Are you staring at a blank sketchbook? Do you have no idea how to find inspiration for your fashion line? Do you end up feeling frustrated, empty or overwhelmed, and sure that you are wasting time? Do you want a process for getting your ideas together? This used to be me.

Inspiration is fundamental to producing a fashion line or collection. That first kernel of inspiration is the spark that sets your creative fire blazing. It is the fuel that keeps you going afterward. That said, sometimes it can be hard to know where to draw inspiration from, and also, it can be just as hard to know how to properly manage/streamline it to get the most out of the process.

A great place to start is simple research. Finding ideas – images, patterns, stories – that inspire you and just might become themes or elements in your fashion line.

Finding inspiration is important. Not only will it get you started, it will deepen your ideas, and help you in further developing your ideas. And most importantly, finding and then following your inspiration will help keep the joy of working alive.

How to come up with ideas

Inspiration for your fashion line can come from anywhere. It may come from a personal vision. Or it may stem from and be dependent on the style, occasion, customer and identity that relates to your brand.  If you are just beginning to look for your own inspiration it might be a good idea to try a wide lens approach. That is to say, start wide and broad, and then if needed, zoom in as you go.

Look around you, look at books, look online. You might become inspired by something in nature; by the seasons, by a colour, or by a particular trend or design detail.  Inspiration can be found in previous collections, in the history of fashion or in the wonders of travel and other cultures. Or you may be find inspiration in the work or the spirit of someone you admire, or by the work of artists, or textile and fashion designers.

Try mixing things up! You can use methods such as brainstorming, mind maps or word association to come up with ideas.  Reading a bit of poetry or even free-writing can open up some inspirational ideas. Try not to seek inspiration just from other clothing. Look to architects, artists, musicians, films, books. Generally try to stay up to date with what is going on around you.  Keep learning.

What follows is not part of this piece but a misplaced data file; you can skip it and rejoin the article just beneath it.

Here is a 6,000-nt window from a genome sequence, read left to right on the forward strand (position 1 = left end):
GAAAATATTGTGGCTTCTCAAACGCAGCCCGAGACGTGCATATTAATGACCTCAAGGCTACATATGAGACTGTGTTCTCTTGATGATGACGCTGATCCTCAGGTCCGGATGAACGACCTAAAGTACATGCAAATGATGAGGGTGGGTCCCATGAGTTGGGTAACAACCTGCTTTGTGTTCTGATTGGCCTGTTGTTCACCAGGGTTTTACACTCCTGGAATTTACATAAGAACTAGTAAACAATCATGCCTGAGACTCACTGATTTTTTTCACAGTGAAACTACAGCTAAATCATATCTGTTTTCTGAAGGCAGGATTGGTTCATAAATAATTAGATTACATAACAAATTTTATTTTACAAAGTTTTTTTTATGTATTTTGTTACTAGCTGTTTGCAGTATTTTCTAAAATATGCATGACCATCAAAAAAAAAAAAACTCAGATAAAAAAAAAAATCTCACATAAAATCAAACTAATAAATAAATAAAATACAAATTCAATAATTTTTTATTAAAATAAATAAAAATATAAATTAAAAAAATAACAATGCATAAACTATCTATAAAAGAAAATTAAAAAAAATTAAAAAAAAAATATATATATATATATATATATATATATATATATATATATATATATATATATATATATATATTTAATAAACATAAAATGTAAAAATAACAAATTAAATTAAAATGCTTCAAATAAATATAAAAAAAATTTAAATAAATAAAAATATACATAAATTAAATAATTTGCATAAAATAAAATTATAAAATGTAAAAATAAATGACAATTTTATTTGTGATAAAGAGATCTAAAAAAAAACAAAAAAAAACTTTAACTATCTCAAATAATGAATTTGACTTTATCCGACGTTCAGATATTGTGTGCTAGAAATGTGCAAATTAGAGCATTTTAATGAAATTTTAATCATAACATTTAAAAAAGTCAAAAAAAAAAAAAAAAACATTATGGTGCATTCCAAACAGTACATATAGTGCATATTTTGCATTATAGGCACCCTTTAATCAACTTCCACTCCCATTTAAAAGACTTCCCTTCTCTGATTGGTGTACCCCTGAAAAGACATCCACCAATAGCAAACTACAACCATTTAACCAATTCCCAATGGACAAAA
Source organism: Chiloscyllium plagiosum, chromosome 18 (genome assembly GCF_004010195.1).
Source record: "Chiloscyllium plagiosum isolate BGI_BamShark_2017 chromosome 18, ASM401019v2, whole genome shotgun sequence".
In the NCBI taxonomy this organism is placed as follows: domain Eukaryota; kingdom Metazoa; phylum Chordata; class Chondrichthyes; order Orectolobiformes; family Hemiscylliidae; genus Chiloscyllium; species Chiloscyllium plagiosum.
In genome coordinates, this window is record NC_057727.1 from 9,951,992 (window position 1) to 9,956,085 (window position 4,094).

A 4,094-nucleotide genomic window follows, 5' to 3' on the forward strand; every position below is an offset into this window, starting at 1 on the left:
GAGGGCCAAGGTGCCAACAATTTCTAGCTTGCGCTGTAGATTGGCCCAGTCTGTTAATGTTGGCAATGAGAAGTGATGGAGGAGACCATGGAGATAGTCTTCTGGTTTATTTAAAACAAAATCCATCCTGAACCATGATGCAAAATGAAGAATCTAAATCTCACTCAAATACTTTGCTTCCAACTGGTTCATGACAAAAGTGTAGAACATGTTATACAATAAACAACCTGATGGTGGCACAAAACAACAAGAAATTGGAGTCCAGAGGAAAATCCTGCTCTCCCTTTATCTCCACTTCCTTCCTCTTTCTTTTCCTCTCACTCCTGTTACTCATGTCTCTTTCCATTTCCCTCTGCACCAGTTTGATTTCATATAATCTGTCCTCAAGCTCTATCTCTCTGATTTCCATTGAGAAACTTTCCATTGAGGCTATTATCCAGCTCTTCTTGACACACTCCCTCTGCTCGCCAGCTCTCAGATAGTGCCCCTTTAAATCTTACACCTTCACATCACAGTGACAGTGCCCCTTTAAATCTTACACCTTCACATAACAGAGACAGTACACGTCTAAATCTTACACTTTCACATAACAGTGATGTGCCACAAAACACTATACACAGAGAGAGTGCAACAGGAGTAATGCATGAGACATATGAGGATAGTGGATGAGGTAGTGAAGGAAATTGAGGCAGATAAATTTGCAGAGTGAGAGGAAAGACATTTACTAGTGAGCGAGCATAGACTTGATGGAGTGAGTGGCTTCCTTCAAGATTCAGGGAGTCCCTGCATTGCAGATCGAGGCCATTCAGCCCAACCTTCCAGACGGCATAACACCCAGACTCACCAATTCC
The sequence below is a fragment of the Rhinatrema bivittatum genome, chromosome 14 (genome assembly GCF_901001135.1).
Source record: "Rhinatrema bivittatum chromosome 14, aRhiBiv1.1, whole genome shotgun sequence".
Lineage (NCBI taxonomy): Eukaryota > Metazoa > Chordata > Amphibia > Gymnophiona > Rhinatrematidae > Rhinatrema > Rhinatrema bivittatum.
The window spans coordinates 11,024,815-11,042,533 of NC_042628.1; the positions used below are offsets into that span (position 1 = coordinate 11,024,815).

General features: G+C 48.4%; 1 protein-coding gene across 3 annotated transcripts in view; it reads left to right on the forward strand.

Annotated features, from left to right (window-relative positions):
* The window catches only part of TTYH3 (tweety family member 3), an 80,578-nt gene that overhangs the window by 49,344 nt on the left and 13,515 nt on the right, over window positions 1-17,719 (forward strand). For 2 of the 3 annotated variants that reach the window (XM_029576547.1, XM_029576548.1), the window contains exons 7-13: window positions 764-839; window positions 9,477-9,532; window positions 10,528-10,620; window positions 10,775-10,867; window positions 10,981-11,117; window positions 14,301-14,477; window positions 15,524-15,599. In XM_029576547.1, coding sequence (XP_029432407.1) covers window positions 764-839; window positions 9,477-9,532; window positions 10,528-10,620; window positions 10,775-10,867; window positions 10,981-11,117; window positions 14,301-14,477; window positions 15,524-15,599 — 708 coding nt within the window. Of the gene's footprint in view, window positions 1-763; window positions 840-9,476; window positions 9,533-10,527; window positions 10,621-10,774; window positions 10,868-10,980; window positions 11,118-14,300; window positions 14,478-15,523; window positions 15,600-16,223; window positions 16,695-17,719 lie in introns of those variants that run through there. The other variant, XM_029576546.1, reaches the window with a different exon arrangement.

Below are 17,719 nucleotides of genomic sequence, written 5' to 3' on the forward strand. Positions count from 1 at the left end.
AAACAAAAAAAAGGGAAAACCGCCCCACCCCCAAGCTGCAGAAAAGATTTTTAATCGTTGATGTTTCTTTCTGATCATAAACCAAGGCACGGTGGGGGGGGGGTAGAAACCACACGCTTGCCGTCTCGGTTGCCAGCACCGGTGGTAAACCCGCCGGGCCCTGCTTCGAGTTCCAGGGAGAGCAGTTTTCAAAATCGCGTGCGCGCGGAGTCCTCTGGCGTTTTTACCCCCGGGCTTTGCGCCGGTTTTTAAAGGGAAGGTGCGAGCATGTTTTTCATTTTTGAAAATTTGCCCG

Collect and store your ideas

The important thing here is to follow the leads that interest you, and maybe even try to extend your original ideas.  There are as many ways to do this as there are stars in the sky. Here are a few techniques that worked for me. Make a habit of collecting images, ideas, even stray thoughts that you are drawn to. You may want to sketch ideas, or maybe take a few photos, or write your thoughts down, so that you have these saved for anytime you need ideas in the future.

A great way to collect your thoughts is to keep a visual diary containing anything that motivates or stimulates you; ideas that challenge you or help you to delve into problems.  Create images and write about what you are doing and what you see.  Keep work that is unfinished or has been discarded, and don’t be afraid to come back to it and rework it. Don’t forget, as your experience grows so to do your skills.

Organisation is key! Try to keep an organised library of your ideas rather than shuffling them away haphazardly.  Take some time to set up a storage system for future ideas.  This system might be something simpler like labelled folders of photos on your computer, or free apps such as Pinterest or Trello.  I use an app called Milanote, which allows you to create mood boards including colour swatches, and link to other boards and folders.